Tribeca 2013 Review: The Bad Touch Leads To The DARK TOUCH

Six months from now, Kimberly Pierce's remake of Carrie will hit theaters and you've got to wonder--why? (Money.) DePalma's iconic adaptation is over thirty-five years old, and from the looks of the new version's trailer they're banking on young blood and bad memories, because it is beat by beat the same basic film. I don't care that they've gone "back to the book" and this version adheres closer to King's vision--that didn't stop The Shining mini-series from sucking. Why not make like a Python and do something completely different with the property? There's already been a shitty remake and a sequel to the shitty remake and even an ill-advised Broadway musical. You could do worse than make a movie like Dark Touch and slap the Carrie banner on it.

That's not to say Dark Touch is a Carrie rip (it's more of a Carrie/Firestarter/Children of the Damned blend). But it totally feels like director Marina de Van was influenced by the seed of King's story--that of a young girl who gets revenge on her abusers--and takes it in another direction.

The film starts off very promising with a stylishly directed opening scene. A young girl named Neve flees her home amidst shadowy figures and inanimate objects come to life. She takes refuge at a neighbor's, where she is later retrieved by her parents. But the next night (very same night?) the interlopers return, and as she tries to flee with her baby brother in her arms, the house becomes a monster, wielding furniture like weapons, killing her parents in a gruesomely inventive sequence that isn't topped for the rest of the film. (Maybe it should have been the climax? It felt like one, albeit a bit premature.)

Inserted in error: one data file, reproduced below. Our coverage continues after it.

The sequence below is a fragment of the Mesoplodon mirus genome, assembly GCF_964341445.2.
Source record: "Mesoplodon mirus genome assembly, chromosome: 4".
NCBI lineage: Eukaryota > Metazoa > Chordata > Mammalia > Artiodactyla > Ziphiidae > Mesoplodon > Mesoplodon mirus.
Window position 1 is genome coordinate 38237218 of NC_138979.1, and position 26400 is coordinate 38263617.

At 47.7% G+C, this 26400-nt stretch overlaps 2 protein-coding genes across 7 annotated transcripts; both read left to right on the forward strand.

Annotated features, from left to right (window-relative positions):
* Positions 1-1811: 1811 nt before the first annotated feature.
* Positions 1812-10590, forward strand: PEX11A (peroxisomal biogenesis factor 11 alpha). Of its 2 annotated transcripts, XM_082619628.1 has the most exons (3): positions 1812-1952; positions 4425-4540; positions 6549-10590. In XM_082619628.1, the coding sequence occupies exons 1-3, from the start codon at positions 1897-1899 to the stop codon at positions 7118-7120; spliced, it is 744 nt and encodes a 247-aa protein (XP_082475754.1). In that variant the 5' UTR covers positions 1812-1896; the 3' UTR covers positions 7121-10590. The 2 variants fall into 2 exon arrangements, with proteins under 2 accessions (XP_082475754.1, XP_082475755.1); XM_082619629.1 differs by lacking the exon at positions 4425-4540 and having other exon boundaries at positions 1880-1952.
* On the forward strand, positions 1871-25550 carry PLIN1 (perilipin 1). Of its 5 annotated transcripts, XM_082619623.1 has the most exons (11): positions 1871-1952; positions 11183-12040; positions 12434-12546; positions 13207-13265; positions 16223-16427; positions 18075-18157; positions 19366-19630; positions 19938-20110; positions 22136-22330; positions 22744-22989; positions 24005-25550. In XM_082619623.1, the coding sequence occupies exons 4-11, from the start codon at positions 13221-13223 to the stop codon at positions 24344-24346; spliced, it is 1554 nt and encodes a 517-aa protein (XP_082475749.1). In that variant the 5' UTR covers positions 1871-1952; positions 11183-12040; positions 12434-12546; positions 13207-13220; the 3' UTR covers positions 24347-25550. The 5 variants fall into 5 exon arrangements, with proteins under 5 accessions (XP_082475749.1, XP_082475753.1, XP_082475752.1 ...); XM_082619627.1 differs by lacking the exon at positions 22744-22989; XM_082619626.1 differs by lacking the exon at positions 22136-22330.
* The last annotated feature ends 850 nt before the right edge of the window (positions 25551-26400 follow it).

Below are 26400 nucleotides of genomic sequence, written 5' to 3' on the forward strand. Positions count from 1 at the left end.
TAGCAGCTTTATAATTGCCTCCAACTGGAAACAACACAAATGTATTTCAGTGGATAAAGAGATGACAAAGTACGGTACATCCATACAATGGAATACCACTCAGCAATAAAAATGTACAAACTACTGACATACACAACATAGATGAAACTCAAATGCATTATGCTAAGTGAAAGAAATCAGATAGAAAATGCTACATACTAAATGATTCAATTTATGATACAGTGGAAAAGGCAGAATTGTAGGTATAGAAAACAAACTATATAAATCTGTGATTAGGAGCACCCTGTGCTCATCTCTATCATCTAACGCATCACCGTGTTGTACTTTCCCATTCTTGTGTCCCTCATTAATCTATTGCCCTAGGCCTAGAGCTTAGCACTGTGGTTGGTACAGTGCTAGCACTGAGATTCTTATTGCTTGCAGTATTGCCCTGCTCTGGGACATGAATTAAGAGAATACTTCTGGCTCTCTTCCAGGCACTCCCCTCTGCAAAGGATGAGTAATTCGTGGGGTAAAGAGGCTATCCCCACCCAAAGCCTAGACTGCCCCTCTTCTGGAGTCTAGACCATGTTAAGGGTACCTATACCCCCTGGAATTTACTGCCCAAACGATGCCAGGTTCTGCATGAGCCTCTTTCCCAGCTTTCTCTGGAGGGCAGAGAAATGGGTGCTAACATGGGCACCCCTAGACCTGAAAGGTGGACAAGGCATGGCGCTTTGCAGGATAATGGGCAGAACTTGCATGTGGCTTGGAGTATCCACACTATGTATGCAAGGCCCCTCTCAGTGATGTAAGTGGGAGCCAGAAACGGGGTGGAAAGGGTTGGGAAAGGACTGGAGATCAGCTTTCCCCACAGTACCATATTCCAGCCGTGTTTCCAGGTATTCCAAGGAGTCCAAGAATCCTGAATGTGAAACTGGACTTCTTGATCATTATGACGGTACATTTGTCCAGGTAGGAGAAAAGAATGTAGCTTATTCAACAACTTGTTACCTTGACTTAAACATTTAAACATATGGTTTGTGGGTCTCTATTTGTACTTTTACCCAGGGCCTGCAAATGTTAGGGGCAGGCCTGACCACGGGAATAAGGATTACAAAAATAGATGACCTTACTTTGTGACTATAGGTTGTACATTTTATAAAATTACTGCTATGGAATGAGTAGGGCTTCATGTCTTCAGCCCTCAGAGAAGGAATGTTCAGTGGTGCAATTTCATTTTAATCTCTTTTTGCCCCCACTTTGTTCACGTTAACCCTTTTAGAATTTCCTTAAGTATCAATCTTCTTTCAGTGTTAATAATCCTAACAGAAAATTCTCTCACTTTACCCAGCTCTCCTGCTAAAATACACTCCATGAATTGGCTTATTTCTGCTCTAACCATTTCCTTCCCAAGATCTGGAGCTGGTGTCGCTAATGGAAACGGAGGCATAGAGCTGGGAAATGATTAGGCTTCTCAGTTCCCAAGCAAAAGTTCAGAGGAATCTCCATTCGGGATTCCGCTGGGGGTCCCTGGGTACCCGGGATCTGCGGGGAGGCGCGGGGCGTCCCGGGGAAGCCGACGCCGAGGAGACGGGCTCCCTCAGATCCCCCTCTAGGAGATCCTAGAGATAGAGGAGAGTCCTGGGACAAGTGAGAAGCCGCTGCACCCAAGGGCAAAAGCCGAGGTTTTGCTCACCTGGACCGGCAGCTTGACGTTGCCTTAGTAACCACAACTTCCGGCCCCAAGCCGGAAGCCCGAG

They try to keep it as ambiguous as possible, but no, this isn't a "killer furniture" movie as the synopsis would suggest, and yes, the little girl is telekinetic. She's too young to "plug it up" and her dirty pillows are barely budding, which makes her ordeal even more harrowing. She tries to settle in with her new foster family, and things go well at first, but at the slightest clink of a belt buckle or sight of an unfooted shoe she loses control and the house starts to quake.

And this is where the film started to lose me, where it strays from the parameters set up by the first act and begins to break its own rules. Neve can't control her power, that's why she is so dangerous. So when she goes vigilante to help a pair of abused classmates, it doesn't quite work. If this was supposed to be the first step in the evolution of her powers and her ability to control them, it wasn't developed enough. Because next thing you know, she's pyrokinetic as well. And, oh wait, now she can control people's minds. It didn't feel like a progression.

I will say that the third act won me back over, and went to some interesting places. Instead of trying to top the carnage of the opening--which it couldn't--the film takes a weird left turn that I found quite appealing.

Marina de Van, who previously directed In My Skin, certainly knows how to make a good looking film, and is adept at setting up an atmosphere of dread and delivering visceral bursts of violence. But after you hook the audience with a visually arresting setup you have to follow it up with this pesky thing called a story, and this one just didn't work for me. Send this film back to the gym to tighten its midsection and you have the potential for a real stunner. Still, it's probably a whole lot better than the Carrie remake is going to be, and is definitely worth a watch for horror fans.    

Joshua Chaplinsky is the Managing Editor for LitReactor.com. He has also written for ChuckPalahniuk.net. He might still be a guitarist in the band SpeedSpeedSpeed, and is the poison pen behind thejamminjabber, although he's not so sure he should admit it.


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